Bush also attempts to create an issue of fact as to whether Ms. Young is a valid comparator by relying on the photographs of Ms. Young taken in March of 2009 (Ex. 24.B(1), Pl.'s App., Vol. 1, ECF No. 28-1 at 60-62), which she claims clearly show Ms. Young wearing an open-toed walking cast on her left foot. (Pl.'s Opp'n Br. at 14.) The Court has reviewed the original photographs, [18] and they show a female wearing a brace on the lower half of her left leg, using crutches. The woman in the photographs also appears to be wearing closed-toe footwear of the athletic shoe variety, not a walking cast. Significantly, these photographs were taken in what appears to be a parking lot, not on the workroom floor of the Wilkinsburg Postal facility. [19] Thus, Plaintiff's photographic evidence does not show Ms. Young wearing an open-toed walking cast, let alone wearing such on the workroom floor of the Wilkinsburg Postal facility.

Bush further attempts to create a material issue of fact by arguing that Parker's " false statement" in her Supplemental EEO Investigative Affidavit--that Young only had a leg cast on and wore regular shoes--is rebutted by Plaintiff's photographic evidence. (Pl.'s Opp'n Br. at 14; Parker Supp. EEO Aff. at ¶ 12, ECF No. 25-9 at 8.) However, as this Court found above, Plaintiff's photographic evidence actually belies this argument. Thus, Plaintiff has not produced any evidence to support her assertion that Parker's statement in the Supplemental EEO Investigative Affidavit was false.

Accordingly, the Court finds that Plaintiff has not produced any evidence to show that a material issue of fact has been raised as to whether Ms. Young was actually present on the work floor wearing an open-toed walking cast. The only admissible evidence that exists consists of Parker's deposition testimony and her Supplemental EEO Investigative Affidavit, which together support the finding that Ms. Young was not present on the work floor but was given limited duty of answering the phones because of her on-the-job injury (Parker Dep. at 23-25; Parker Supp. EEO Aff. at ¶ 12, ECF No. 25-9 at 8), and Plaintiff's photographs, which show, presumably, Ms. Young, wearing a leg brace on her left leg and closed-toe athletic shoes, with crutches, in a parking lot.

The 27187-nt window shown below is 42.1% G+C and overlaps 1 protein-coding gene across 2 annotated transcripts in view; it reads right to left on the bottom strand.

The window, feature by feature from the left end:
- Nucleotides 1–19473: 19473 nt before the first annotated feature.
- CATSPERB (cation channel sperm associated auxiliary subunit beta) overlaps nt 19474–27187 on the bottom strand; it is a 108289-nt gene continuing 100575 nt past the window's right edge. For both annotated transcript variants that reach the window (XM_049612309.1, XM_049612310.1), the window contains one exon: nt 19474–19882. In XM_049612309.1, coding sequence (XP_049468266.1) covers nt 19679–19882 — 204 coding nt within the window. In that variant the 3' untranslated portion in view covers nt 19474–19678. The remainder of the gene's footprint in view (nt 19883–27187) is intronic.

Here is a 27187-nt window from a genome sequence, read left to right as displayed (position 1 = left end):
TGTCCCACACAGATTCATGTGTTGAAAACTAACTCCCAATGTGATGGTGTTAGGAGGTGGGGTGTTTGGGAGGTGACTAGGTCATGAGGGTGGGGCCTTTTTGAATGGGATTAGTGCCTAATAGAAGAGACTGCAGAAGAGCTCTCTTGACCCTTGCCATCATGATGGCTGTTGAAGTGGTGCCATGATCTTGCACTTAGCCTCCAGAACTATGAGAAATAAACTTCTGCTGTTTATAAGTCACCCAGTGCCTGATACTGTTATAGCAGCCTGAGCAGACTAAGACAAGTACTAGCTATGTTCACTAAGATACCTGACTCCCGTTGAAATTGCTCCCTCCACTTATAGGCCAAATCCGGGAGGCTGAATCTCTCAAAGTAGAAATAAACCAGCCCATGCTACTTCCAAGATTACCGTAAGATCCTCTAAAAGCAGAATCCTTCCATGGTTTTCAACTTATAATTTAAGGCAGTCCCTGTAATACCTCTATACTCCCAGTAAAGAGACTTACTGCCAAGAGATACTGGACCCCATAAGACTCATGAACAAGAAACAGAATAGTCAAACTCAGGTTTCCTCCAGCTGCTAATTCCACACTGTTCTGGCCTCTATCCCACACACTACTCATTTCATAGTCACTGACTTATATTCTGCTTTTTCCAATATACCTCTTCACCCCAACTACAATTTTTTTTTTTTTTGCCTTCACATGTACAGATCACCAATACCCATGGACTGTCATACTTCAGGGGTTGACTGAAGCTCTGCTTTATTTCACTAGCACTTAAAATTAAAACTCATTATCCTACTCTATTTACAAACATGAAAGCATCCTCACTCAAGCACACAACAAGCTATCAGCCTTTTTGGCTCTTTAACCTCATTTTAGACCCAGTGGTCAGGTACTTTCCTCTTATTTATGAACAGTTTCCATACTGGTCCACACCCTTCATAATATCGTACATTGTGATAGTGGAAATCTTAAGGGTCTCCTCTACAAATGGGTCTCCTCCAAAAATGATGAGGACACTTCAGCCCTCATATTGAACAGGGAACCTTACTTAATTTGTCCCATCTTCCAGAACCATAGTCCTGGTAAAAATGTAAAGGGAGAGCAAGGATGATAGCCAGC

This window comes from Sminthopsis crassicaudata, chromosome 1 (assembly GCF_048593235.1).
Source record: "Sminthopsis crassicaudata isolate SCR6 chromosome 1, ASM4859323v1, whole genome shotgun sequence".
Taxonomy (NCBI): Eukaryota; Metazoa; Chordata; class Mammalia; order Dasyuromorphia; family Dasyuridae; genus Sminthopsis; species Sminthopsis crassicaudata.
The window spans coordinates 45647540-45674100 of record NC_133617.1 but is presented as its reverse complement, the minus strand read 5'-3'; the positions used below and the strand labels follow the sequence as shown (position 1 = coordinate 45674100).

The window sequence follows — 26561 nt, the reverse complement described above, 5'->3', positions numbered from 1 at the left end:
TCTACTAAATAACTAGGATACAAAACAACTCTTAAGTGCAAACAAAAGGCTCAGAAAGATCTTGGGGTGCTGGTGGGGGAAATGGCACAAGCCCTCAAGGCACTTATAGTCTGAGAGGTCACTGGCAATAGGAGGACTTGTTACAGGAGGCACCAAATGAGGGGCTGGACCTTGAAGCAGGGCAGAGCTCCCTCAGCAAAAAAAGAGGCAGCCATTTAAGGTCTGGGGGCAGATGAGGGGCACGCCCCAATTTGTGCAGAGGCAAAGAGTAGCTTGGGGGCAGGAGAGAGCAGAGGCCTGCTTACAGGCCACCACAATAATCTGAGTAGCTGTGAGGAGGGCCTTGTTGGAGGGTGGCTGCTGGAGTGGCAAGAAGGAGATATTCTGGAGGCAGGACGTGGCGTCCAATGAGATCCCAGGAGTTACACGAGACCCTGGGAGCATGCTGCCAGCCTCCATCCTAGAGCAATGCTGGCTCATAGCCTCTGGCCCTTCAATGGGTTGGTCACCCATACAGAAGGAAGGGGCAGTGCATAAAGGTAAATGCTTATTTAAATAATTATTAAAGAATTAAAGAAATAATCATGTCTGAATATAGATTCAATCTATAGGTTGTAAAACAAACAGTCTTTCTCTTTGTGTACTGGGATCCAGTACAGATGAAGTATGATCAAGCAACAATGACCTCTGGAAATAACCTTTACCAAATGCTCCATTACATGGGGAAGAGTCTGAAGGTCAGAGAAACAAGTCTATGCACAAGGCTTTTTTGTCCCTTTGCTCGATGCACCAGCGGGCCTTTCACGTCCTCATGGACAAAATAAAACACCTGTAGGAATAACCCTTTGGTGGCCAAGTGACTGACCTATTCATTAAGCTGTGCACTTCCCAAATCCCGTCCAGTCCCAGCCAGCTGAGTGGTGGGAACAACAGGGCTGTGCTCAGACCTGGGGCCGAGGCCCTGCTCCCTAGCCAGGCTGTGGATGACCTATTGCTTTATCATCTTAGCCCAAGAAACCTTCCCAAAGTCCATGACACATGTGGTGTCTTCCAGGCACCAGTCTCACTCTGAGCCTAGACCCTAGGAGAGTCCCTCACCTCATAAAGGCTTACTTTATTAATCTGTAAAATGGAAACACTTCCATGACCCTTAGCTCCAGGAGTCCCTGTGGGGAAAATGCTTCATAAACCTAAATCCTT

Moreover, as Defendant points out in his brief, other dissimilarities between Bush and Ms. Young support the conclusion that Ms. Young is not a valid comparator. Unlike Plaintiff, Ms. Young's injury was work-related and, as such, the Postal Service was obligated to provide " limited duty" work for Ms. Young, which consisted of answering the telephones away from the

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work floor while she was unable to perform her regular duties of delivering mail. On the other hand, Bush was not injured at work, and therefore, the Postal Service was not obligated to provide " limited duty" work for her. (Streitman Dep. at 21, Def.'s App. Ex. G, ECF No. 25-7 at 6.) Consequently, as Supervisor of Customer Service, Bush was required to be present on the work floor, and thus, was subject to Postal and OSHA safety regulations which precluded the use of open-toed footwear on the work floor. (Def.'s CSMF ¶ 10; Handbook EL-801, § 8-8.4 at 55; Handbook EL-814, § VI, part A.4 at 14-15; Fox Dep. at 13-15.)

In light of this uncontradicted evidence, the Court concludes that a reasonable jury could not find that Ms. Young is a valid comparator. As such, and because Plaintiff has failed to proffer any other Postal employees who were younger and treated more favorably than she under similar circumstances, the Court concludes that a reasonable jury could not find that Plaintiff has established the fourth prong of her prima facie case of age discrimination. [20] Accordingly, the Court will grant Defendant's motion for summary judgment as to Plaintiff's age discrimination claim.